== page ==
There is no right way to carry a knife — unless you ask the millions of people who carry knives. Some will insist that the only true way to carry a knife is clipped to the pocket so that the blade tip is pointing up.
A smaller but still vocal minority say that’s preposterous and that one should carry a knife in the pocket with the blade pointed down.
The truth is that it’s simply a matter of preference.
According a survey in Knife News, 64 percent prefers tip up and 19 percent prefers tip down while 15 percent don’t care and another 2 percent prefer no clip.
This post isn’t to persuade anyone to carry a knife a certain way but to enlighten those who don’t carry their knives tip down.
So if you can’t understand why anyone would carry a knife tip down, here are a few reasons.
Better Positioning for Larger Knives
One of the main advantages of carrying a knife with the tip up is that you can slid your thumb into your pocket, pull out the knife, and already be in the natural position to open it. This is true… for most knives.
Larger knives — like those with blades longer than 4 inches — are a bit trickier.
When you slide a larger knife like the Spyderco Resilience out of the pocket when it’s tip up, you won’t be in a natural position to open it. You’d end up need to adjust the grip a little to open it effectively.
The great thing about knives is just how many minor changes and innovations there are. Sure, we know about the biggies like creation of the pocket clip by Spyderco’s Sal Glesser or the Reeve Integral Lock, but what about the smaller things?
For example, if you’ve bought a Spyderco with a lockback mechanism in the past few years, you’ve undoubtedly used something called the Boye Dent.
But just what is the Boye Dent?
Here it is.
The Boye Dent is a very minor addition that’s infiltrated modern lockback knives from Spyderco. It is essentially a scallop-shaped recess in the release bar of the lockback or mid lock.
What is the Purpose of the Boye Dent?
The Boye Dent was pioneered by knifemaker David Boye, who is now known for designing boating knives. On his site, it says that the dent is for “preventing accidental disengagement of the blade when the handle is gripped tightly.”
Blue Whale Folder by Boye Knives
Essentially, when you put the palm of your hand against the release bar, there is less material there to accidentally disengage the knife.
What is going on?!
Just a few months after Canada joined the rest of the world (except the United States, of course) in allowing small knives on planes, it announced a sweeping change that essentially bans nearly every type of folding knife in existence from being imported into the country.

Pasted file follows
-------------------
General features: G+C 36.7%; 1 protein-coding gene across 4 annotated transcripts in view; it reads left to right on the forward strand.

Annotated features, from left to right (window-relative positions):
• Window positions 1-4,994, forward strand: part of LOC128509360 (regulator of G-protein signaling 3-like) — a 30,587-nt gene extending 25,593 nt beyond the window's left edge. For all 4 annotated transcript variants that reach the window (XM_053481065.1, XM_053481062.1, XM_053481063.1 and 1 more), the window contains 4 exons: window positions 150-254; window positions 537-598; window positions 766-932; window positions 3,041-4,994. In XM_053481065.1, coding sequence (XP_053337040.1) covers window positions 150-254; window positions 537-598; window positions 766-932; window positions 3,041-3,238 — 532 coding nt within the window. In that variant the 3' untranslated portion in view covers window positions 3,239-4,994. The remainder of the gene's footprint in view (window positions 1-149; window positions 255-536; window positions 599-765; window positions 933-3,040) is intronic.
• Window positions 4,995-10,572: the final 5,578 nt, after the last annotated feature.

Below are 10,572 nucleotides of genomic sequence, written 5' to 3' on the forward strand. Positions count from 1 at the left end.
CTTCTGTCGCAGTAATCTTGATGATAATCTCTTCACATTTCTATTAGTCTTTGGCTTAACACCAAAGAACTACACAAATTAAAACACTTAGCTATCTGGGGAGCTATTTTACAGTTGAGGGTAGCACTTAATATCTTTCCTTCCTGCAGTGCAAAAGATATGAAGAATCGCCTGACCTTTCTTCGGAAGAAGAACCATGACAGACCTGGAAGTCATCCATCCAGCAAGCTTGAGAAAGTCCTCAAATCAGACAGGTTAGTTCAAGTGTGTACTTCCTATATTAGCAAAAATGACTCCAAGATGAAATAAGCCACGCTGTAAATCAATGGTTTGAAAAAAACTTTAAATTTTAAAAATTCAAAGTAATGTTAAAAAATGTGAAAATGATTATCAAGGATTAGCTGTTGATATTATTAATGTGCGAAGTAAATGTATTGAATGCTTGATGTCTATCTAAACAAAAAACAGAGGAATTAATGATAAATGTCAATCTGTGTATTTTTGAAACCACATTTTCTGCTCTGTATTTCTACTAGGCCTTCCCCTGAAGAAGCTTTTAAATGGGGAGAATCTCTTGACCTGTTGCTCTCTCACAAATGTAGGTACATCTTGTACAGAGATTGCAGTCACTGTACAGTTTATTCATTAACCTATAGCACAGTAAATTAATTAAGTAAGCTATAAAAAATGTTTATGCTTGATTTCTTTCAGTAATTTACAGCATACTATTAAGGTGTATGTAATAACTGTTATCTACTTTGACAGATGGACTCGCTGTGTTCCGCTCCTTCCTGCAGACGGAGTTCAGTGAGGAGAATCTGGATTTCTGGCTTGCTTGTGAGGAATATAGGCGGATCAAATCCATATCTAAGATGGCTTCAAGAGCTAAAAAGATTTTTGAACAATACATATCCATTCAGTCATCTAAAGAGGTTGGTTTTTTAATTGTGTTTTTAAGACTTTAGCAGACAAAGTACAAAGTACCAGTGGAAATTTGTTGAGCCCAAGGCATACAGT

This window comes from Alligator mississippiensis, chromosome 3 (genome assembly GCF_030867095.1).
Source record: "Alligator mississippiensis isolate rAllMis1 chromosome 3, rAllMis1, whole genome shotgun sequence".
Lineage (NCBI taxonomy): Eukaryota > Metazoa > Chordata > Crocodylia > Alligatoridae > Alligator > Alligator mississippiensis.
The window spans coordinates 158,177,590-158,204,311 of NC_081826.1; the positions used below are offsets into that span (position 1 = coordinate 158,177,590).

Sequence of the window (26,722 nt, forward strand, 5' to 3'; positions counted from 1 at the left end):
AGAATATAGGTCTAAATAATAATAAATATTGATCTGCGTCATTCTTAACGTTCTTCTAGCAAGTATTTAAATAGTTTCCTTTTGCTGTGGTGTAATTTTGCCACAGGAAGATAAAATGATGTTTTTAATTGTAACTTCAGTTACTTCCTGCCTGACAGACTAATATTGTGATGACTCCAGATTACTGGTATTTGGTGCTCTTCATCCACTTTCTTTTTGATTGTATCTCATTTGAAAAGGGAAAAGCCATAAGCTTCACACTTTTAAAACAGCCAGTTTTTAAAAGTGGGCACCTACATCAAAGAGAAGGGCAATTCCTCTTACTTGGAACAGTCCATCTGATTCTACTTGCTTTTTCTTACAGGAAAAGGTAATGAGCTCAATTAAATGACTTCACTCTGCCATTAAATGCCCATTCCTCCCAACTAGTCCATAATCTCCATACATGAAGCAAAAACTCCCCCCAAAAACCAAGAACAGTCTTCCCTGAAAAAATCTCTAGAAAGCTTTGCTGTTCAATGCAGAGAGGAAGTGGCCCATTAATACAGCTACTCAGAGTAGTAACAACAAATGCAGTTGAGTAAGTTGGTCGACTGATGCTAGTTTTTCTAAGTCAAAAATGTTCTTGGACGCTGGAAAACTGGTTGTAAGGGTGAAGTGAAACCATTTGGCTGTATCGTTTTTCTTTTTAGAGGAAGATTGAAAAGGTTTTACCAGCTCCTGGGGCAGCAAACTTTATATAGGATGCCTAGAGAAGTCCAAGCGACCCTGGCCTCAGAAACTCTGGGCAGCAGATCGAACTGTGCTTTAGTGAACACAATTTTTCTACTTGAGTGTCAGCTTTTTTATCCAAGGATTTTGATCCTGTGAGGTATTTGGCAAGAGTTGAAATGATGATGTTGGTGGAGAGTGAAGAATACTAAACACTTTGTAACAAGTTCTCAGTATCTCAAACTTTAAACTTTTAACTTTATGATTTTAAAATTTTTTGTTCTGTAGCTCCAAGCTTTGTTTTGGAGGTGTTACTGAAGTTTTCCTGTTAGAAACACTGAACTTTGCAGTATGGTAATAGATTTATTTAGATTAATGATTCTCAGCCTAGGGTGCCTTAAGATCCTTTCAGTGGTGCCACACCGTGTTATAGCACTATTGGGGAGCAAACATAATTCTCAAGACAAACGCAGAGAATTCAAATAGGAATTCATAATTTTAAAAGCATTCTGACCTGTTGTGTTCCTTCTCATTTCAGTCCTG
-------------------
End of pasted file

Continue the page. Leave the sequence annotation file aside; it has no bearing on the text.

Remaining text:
On January 5, here’s what the Canada Border Services Agency wrote on its website:
In accordance with subsection 84(1) of the Criminal Code and the CITT’s recent decision in T. LaPlante, the CBSA resolves that centrifugal knives will be classified as prohibited weapons if the following conditions are met:
a. a knife has a blade that opens by centrifugal force, when the blade is released from the handle into the fully ejected and locked position with a simple and brisk outwardly flick of the wrist; and
b. it includes knives that require some preliminary or simultaneous minimal manipulation of either a flipper or other non-edged parts of the blade.
Knives that can be opened with the flick of your wrist are prohibited. This could include those knives that also use a flipper or other non-edged parts like a thumb stud.
If applied broadly, that pretty much covers the vast majority of folding knives — whether it has an assisted-opening mechanism or not. While slipjoints are safe in theory, you could probably open most of them with centrifugal force if you tried because this includes non-edged parts of the blade. (Hold the spine of a blade on your Swiss Army Knife and it’s not hard to see how you could do it.)
The ZT0350 was the subject of other CBSA disputes.
If you think I’m being a bit flippant, just take a look at how a similar law was implemented in New York City. The laws there are very vague and police have taken advantage of the vagary to classify pretty much any folding knife they want as an illegal gravity knife.
Needless to say, the takes have been brutal.
The knife world is plagued with fakes and frauds.
People on eBay are trying to pass off $400 Sebenzas as real and sellers on Amazon are unknowingly selling fake CRKT and SOGs to unsuspecting customers.
Because of all the tricksterism plaguing the knife community, I often get asked whether a knife is real or fake. While I recently wrote a guide on how to spot a counterfeit knife, it didn’t address another popular question — is my Damascus knife a fake?
Damascus knives are becoming more popular and more prevalent from the most popular knife brands like Spyderco (with the Endura and others) to lesser known brands like BucknBear.
What makes people even more confused about the legitimacy of Damascus steel is the vast price differences. Could a $50 knife with Damascus steel be real when you see other Damascus blades topping the $500 mark?
Let’s dig deeper.
What is Damascus?
Before determining whether your Damascus is fake or real, we should first define what Damascus actually is.
Damascus is that wavy pattern in steel that looks exotic and downright gorgeous.